MIAMI — The lead was gone. No. 10 Florida State now trailed by three points, and there was less than two minutes to play.
No. 6 Michigan, which looked flat in the first half of Friday night's Orange Bowl at Hard Rock Stadium, had just scored a pair of touchdowns in less than five minutes to take control of the game.
They have a lot of sayings around the FSU football program. One of them is: "So what? Now what? Go on to the next play."
"Go on to the next play and handle what you have to handle," Seminoles coach Jimbo Fisher said.
The next play was a kickoff that Keith Gavin fielded 1-yard deep in his end zone. He hesitated, and it seemed he would take a knee for a touchback, as senior and fellow returner Kermit Whitfield yelled and signaled for the true freshman to do. But Gavin raced up the middle of the field, returning the kick 66 yards.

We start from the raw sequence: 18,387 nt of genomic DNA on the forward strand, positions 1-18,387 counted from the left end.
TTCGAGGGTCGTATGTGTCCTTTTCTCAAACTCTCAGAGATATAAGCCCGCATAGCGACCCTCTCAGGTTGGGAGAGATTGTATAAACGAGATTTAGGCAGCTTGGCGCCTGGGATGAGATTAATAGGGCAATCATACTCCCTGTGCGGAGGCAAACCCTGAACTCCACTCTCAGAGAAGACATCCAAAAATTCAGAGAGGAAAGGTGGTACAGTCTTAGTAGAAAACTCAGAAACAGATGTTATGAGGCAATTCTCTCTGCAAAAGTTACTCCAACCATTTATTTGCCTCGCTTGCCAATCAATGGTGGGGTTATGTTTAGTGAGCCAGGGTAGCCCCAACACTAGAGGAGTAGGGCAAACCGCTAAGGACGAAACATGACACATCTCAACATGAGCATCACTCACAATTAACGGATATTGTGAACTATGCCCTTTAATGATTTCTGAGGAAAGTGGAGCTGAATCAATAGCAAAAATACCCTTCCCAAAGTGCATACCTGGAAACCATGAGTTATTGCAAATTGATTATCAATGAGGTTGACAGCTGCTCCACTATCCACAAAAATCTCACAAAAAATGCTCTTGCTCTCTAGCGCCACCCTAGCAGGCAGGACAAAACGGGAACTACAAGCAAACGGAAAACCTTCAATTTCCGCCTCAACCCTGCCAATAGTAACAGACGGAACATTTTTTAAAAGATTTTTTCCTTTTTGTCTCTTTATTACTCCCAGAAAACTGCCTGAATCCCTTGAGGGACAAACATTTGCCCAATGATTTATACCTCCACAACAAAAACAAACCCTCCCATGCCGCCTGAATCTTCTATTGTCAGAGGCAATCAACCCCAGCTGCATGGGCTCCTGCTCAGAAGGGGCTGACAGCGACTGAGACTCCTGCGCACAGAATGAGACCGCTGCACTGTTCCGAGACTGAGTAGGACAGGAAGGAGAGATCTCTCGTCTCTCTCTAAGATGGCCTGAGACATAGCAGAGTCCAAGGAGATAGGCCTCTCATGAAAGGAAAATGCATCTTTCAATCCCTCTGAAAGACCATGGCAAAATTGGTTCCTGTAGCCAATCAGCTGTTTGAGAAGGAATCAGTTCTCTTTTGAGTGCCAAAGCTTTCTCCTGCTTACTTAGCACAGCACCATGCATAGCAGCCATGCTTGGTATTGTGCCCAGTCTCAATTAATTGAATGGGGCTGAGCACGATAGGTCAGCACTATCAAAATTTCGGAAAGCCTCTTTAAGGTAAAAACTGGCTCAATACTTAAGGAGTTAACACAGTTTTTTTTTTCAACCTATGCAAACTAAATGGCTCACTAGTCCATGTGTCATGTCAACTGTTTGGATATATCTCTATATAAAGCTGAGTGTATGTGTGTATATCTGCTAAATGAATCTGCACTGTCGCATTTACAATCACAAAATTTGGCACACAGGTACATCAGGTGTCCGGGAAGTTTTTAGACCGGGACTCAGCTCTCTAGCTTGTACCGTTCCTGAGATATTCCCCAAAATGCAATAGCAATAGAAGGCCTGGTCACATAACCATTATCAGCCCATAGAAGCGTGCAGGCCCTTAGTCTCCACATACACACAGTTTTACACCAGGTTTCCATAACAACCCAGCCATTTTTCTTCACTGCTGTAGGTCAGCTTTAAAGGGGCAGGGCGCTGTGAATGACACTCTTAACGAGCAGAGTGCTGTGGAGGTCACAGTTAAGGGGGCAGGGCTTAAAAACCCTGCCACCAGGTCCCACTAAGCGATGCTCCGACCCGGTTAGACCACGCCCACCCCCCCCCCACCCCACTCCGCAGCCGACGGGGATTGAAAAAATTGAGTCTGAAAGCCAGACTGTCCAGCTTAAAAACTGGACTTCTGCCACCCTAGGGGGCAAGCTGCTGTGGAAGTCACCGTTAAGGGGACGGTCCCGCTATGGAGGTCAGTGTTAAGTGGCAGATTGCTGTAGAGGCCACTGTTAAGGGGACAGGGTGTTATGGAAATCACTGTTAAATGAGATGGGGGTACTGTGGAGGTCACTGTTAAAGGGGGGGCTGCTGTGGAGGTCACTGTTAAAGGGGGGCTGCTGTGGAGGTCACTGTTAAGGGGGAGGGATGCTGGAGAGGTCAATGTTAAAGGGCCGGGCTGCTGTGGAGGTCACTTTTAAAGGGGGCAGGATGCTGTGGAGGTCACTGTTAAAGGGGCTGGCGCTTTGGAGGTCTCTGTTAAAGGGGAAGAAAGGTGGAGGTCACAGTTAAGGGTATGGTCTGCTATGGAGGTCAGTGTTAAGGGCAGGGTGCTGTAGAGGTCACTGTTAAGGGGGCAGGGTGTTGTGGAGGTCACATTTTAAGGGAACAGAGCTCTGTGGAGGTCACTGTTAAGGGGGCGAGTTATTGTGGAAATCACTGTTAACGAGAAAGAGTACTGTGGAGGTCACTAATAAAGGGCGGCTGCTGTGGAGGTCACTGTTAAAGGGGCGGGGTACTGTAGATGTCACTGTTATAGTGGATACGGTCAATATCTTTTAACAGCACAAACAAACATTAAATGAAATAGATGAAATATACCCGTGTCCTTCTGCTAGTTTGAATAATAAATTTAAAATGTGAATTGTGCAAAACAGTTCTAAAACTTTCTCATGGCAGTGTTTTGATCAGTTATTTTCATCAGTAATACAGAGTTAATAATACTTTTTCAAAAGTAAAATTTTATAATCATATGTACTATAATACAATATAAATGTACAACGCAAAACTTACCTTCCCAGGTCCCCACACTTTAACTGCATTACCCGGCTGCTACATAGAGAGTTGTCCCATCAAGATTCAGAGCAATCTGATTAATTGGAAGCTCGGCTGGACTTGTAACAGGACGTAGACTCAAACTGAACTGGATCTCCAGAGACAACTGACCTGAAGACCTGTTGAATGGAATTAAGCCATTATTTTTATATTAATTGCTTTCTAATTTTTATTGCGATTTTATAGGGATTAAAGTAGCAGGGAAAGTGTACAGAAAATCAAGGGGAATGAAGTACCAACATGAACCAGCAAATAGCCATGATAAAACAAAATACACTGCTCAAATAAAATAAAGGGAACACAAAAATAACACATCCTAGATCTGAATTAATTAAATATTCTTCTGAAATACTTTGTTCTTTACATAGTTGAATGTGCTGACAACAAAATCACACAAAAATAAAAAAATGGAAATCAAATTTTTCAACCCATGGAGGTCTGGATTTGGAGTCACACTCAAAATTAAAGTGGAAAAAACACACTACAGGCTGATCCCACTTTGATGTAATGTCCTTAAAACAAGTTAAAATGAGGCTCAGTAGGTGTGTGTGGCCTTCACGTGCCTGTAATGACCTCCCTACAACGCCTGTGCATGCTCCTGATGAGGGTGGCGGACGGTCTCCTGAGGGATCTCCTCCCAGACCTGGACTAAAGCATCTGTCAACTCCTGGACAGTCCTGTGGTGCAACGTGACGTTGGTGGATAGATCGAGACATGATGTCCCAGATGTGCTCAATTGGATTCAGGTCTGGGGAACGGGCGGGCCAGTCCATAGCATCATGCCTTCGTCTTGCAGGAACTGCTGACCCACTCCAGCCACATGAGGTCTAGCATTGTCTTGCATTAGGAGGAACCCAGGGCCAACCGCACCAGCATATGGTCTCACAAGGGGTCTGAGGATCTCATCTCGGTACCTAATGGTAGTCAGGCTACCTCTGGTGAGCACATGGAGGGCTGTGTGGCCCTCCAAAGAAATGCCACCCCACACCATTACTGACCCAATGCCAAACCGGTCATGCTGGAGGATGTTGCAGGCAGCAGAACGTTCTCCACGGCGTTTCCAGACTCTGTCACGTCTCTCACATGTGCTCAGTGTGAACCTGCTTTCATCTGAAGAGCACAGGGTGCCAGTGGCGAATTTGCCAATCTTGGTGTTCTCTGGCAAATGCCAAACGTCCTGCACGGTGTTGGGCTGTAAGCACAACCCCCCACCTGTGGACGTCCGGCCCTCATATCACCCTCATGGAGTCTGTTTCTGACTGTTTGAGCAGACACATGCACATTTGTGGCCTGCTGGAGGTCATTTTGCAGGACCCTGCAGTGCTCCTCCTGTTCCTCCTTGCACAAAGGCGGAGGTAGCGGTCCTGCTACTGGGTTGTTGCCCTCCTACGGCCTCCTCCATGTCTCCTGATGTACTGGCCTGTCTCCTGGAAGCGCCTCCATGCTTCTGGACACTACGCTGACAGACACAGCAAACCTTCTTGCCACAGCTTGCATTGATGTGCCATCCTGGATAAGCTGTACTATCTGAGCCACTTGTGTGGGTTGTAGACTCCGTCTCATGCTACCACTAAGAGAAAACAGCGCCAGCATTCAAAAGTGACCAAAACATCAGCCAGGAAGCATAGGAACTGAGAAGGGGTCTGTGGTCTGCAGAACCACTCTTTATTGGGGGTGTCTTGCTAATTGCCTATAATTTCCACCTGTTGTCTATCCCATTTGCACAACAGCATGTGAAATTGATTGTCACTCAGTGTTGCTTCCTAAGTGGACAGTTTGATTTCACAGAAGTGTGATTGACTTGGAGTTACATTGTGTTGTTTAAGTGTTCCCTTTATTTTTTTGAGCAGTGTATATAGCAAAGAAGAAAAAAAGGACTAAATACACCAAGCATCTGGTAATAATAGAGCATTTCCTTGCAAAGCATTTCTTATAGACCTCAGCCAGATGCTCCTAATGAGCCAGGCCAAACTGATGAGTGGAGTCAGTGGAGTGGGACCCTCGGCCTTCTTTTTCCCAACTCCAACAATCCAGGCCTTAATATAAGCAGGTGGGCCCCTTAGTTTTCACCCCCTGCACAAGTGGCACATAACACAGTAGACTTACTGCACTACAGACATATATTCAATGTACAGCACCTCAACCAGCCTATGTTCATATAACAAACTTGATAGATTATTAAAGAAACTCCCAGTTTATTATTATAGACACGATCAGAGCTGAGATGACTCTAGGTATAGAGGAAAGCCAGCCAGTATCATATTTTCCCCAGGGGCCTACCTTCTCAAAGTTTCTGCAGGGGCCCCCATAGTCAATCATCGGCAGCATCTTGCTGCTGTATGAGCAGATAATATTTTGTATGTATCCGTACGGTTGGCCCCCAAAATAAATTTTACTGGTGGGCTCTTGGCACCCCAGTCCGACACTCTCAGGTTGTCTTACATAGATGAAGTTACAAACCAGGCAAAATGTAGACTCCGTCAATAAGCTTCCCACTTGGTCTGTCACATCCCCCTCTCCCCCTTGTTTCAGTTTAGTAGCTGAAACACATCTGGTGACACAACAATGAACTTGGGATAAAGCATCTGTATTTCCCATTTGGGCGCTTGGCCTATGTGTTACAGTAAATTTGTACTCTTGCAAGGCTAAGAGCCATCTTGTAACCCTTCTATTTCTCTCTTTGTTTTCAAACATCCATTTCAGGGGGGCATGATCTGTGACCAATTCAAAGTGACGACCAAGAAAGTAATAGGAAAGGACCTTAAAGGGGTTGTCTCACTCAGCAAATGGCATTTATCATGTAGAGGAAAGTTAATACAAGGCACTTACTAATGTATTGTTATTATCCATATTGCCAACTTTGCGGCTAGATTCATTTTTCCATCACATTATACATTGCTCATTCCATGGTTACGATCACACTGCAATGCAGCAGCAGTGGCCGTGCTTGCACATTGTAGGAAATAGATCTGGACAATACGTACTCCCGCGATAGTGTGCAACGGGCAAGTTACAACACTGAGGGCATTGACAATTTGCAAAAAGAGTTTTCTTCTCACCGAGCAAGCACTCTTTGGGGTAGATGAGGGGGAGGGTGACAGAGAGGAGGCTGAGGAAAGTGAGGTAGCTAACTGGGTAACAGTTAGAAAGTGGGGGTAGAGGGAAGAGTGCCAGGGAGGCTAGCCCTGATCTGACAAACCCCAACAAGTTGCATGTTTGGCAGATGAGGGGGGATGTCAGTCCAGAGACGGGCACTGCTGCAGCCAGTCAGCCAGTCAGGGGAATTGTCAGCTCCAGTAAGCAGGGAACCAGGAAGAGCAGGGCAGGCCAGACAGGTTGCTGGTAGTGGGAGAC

"They kicked it so far, and I misjudged it," Whitfield said. "When (Gavin) caught it, I was like, 'Oh, no,' but he took off. And I'm glad he did that. He got us the win."
The game in front of 67,432 that had one momentum swing after another in the fourth quarter had another one.
Four plays later Nyqwan Murray outjumped a Michigan defensive back in the end zone for a 12-yard touchdown catch with 36 seconds left to give FSU a 33-30 lead.
"As soon as the ball left my hand, I knew he was going to come down with it," quarterback Deondre Francois said. "I just knew in my heart he was going to come down with it."
But, the two teams were not quite through twisting emotions.
Michigan's Chris Wormley blocked FSU's ensuing extra point, and freshman Josh Metellus of nearby Pembroke Pines returned it for a two-point defensive score to cut the Seminoles' lead to 33-32.